Our Kavanaugh Trauma, Voting, and The Taming of the Radical Imagination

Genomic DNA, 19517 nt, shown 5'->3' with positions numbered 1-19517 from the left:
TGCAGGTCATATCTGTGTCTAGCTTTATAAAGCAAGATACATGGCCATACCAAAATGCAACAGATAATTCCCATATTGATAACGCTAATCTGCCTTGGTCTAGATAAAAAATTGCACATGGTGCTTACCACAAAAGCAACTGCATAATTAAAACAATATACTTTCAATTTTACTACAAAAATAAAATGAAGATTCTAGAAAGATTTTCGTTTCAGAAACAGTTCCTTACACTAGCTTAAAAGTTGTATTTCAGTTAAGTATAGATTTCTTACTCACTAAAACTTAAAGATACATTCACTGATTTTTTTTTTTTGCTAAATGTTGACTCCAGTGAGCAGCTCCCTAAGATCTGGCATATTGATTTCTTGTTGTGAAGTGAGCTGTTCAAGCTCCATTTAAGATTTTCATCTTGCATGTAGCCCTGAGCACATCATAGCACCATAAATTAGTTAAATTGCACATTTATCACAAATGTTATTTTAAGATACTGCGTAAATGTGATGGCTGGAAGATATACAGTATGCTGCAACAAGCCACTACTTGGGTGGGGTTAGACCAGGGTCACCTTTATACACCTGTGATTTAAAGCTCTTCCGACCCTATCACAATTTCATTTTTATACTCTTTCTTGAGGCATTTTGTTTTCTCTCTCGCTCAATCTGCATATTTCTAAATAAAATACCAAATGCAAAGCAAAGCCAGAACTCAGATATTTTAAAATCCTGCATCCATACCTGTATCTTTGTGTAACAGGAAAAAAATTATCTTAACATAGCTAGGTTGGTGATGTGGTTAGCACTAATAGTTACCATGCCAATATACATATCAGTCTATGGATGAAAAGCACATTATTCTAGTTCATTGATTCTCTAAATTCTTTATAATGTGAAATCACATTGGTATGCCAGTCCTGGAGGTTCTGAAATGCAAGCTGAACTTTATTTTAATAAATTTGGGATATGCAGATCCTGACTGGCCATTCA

After three weeks in the woods as a “Writer in Residence” at Byrdcliffe Arts Colony (working on my novel “The Wife in Winter: Oaths of Fealty”, spending time with exceptionally talented artists and writers, and living on what may be the closest I’ll ever get to a Feminist Collective) I’ve returned to the suburbs and tracking the zeitgeist via Facebook. The first question I was asked by another woman writer: Had I had been following the Kavanaugh hearings and heard the testimony of Dr. Christine Blasey Ford? While my husband had listened to six hours of the hearings, I decided to stay focused on my writing. As a young woman, I had watched Anita Hill’s testimony before the Senate and did not want to repeat the pain of that horrific experience. I also chose not to re-live, in any way, certain memories of what it meant to grow up female. Instead, I found myself preparing for what the logical outcome of this spectacle would be – that millions of women would be traumatized and, perhaps, moved through their fear and grief, to unprecedented levels of Feminist solidarity and sustained constructive political action.